“Generational trauma” and true healing

“Generational trauma” and true healing

From my own personal experience, healing doesn’t come from dwelling on the past. But I have found a solution!

“But you are a chosen generation, a royal priesthood, a holy nation, His own special people, that you may proclaim the praises of Him who called you out of darkness into His marvelous light.” 1 Peter 2:9 [emphasis added].

Generational trauma – a hopeless case?

Constantly looking to the past to find a reason for the source of my unhappiness … there must have been something that happened in my childhood, or some genes I carry from traumas of my ancestors past. “Healing generational trauma” – have you heard this phrase a lot lately? I have, and it has me thinking.

I’ve been thinking thoughts of deep thankfulness that a lot of taboo subjects are becoming much more natural to talk about. Being able to put a word on a negative or traumatic experience and be understood, get help, go forward is maybe one of the best things that will come out of our generation. A new sort of openness where we don’t need to carry things alone, an openness where we can speak freely with our friends, spouses and children without the weight of secrecy, taboos, traditions, shame. Where we can learn from the past and bring something healing and good to the next generation is a blessing that we shouldn’t take for granted.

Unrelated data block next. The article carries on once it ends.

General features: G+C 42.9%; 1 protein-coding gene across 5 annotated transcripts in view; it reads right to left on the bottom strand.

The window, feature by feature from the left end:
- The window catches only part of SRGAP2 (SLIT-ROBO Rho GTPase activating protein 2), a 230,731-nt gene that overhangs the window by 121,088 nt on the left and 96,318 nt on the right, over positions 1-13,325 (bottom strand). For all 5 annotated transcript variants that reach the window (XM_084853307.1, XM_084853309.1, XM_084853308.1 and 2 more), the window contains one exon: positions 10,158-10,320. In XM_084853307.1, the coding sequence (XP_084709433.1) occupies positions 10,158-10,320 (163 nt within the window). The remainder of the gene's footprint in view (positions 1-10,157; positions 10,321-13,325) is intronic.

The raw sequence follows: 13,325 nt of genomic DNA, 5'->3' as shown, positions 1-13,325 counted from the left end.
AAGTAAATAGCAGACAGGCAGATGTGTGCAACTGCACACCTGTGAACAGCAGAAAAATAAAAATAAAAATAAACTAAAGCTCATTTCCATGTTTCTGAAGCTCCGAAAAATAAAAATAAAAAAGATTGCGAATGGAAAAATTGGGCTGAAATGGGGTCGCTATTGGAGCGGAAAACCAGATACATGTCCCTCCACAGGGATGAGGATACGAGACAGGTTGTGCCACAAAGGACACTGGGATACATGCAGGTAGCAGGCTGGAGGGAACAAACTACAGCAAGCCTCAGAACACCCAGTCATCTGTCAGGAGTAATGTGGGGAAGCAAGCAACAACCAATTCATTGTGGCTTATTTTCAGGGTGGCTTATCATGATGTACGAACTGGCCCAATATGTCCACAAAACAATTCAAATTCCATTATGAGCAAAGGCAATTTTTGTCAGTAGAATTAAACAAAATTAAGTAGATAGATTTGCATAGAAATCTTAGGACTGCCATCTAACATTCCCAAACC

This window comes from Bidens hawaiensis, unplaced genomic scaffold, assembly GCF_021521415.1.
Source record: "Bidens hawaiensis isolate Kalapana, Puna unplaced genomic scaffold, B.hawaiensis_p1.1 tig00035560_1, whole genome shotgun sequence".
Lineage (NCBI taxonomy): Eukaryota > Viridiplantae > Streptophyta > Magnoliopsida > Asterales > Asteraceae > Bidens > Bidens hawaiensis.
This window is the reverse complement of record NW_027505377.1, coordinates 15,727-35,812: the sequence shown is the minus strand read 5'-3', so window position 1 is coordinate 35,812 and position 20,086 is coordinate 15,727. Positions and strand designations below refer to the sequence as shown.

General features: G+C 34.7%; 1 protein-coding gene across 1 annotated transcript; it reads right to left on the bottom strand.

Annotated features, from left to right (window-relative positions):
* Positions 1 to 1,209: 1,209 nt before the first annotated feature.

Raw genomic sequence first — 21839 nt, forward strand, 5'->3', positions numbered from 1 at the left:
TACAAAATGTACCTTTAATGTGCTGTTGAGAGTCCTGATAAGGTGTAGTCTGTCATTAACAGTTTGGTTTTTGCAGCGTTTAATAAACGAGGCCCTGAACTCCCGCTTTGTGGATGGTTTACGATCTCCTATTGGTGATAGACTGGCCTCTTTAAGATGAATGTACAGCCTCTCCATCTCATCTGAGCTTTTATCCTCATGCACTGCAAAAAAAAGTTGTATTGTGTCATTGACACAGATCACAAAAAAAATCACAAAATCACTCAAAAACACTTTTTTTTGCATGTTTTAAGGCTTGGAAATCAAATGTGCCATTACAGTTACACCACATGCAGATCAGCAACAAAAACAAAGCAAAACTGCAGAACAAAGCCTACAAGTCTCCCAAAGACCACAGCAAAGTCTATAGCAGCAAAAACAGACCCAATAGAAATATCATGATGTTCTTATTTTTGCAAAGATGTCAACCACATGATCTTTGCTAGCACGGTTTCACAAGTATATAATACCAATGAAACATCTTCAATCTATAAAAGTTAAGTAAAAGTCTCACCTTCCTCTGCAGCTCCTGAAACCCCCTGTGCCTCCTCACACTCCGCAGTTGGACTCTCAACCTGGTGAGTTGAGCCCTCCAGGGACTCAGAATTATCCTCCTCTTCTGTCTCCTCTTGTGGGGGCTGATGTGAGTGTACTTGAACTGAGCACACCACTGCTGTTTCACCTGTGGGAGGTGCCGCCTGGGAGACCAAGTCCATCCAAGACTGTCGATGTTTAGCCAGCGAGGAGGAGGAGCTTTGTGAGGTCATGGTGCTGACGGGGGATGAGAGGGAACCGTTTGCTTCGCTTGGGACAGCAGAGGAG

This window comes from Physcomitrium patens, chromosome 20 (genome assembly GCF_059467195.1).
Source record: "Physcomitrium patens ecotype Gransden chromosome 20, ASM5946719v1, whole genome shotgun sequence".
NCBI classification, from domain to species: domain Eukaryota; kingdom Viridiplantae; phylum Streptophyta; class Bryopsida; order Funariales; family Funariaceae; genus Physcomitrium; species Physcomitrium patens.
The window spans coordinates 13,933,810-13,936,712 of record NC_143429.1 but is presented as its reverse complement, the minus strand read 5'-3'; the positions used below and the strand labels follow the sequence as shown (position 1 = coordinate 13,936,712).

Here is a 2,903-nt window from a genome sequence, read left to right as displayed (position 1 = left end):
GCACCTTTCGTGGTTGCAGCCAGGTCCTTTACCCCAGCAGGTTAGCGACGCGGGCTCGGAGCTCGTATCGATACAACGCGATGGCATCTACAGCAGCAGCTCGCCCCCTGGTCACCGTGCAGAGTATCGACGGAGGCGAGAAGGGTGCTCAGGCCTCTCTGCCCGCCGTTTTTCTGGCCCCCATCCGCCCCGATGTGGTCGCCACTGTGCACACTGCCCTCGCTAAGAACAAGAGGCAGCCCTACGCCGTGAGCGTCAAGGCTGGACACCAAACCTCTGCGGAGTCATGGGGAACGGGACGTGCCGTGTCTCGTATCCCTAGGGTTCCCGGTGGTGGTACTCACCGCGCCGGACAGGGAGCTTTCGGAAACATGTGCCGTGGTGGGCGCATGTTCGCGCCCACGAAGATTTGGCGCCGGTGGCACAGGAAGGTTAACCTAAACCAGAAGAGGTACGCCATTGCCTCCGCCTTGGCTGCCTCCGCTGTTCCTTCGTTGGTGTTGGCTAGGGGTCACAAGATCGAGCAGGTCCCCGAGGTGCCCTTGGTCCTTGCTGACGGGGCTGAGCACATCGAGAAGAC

I use social media for my work, and therefore have a lot of exposure to current topics and trends. The phrase “generational trauma” is a very popular theme right now on social media. There is a lot of good and a lot of hope that comes along with it, but as is often the case with good things, there is a flip side; at least it’s something I recently noticed about myself. I was starting to narrate my life with a constant defeatist attitude of “I act like this because of things that happened in my childhood;” “Our family has a history of so and so, so this is how I am;” “These fears or things I am feeling have surely been passed on from my ancestors,” and as interesting as those thoughts can be, some of them enlightening and some of them holding bits and pieces of truth, I suddenly found myself making excuses for most of my problems by blaming things on the past.

The truth is from the day that Adam and Eve sinned in the garden of Eden, we have all inherited something: a sinful flesh in which nothing good dwells (Romans 7:18). From the very first fall, from when God’s first creation chose willingly to disobey His perfect words, sin has come into the world, bringing with it a host of tendencies such as anxieties, selfish behavior, anger, and sadness. This sounds quite hopeless, like what can we do to stop these potentially trauma-causing tendencies from being passed on from generation to generation? But I don’t believe it’s hopeless.

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The root cause of suffering